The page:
The Boulting brothers make a risky dabble in the prejudices of popular psychiatry for director Roy Boulting’s crudely done though interesting 1968 British chiller, reuniting young stars Hywel Bennett and Hayley Mills from their hit film The Family Way.
This time Bennett and Mills play the deeply troubled, wealthy young Martin Durnley and Susan Harper, the girl he befriends in a friendship that soon turns into an obsession. Martin doesn’t stand a chance, what with a mother who treats him like a child, a stepfather who hates him and a brother with Down’s Syndrome in an institution.
Martin doesn’t have to fool Susan into thinking that he is mentally ill – he retreats into an alternate personality of six-year-old Georgie. When Susan starts to get concerned, Martin/Georgie embarks on a killing spree so that he can murder his stepfather, with Susan as the next target.
The territory is murky and the tone is wrong, making it just as poor as a thriller as a contribution to mental health harmony. The overstated performances of Bennett and Mills are understandable in the circumstances, though Phyllis Calvert and Billie Whitelaw bring some considerable dignity to the movie as the two mothers, Bennett’s and Mills’s respectively. Indeed, Whitelaw won a Bafta that year for her performances in this movie and Charlie Bubbles.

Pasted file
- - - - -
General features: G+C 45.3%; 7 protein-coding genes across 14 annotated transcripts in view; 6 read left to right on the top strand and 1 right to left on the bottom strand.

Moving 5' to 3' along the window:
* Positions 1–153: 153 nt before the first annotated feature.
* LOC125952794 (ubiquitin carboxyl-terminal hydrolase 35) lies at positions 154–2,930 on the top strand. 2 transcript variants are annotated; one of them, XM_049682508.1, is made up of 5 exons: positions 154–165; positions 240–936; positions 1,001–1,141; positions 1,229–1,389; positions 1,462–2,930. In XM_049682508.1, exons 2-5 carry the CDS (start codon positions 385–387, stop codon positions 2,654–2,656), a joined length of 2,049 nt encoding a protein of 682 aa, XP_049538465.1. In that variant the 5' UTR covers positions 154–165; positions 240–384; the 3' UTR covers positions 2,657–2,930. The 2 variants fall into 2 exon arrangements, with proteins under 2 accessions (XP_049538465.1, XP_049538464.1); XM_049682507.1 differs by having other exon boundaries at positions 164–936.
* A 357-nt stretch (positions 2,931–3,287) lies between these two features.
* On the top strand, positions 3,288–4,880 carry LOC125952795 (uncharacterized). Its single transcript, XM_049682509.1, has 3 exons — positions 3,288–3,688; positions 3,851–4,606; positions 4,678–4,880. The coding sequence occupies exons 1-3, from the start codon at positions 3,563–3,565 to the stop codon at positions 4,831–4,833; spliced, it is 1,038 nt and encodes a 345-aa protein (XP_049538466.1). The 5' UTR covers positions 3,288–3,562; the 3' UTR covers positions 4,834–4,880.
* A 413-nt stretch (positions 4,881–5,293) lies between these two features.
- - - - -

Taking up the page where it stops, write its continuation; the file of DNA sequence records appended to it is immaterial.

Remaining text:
Alas Twisted Nerve fails far short when it foolishly seems to compare itself with the work of Alfred Hitchcock through working in his trademark territory and style, and even risking the use of his favourite composer Bernard Herrmann.
It also stars Frank Finlay as Henry Durnley and Barry Foster as Gerry Henderson.
Also in the cast are Salmaan Peerzada [Peer], Gretchen Franklin, Christian Roberts, Thorley Walters, Timothy West, Russell Napier, Timothy Bateson, Basil Dignam, Hazel Bainbridge, Mary Land, Michael Cadman, Clifford Cox, Robin Parkinson, Richard Davies, Brian Peck, Mollie Maureen, Marianne Stone and Russell Waters.
The screenplay is by Leo Marks and Roy Boulting, from an idea and story by Roger Marshall, the cinematography is by Harry Waxman, the production is designed by Albert Witherick and the film is executive produced by John Boulting.
Christian Roberts is best remembered for his role as the rebellious Denham in To Sir with Love, as well as in The Anniversary (1968), Twisted Nerve (1968), The Desperados (1969), The Adventurers (1970), The Mind of Mr Soames (1970) and The Last Valley (1971).
© Derek Winnert 2016 Classic Movie Review 4031
Check out more reviews on http://derekwinnert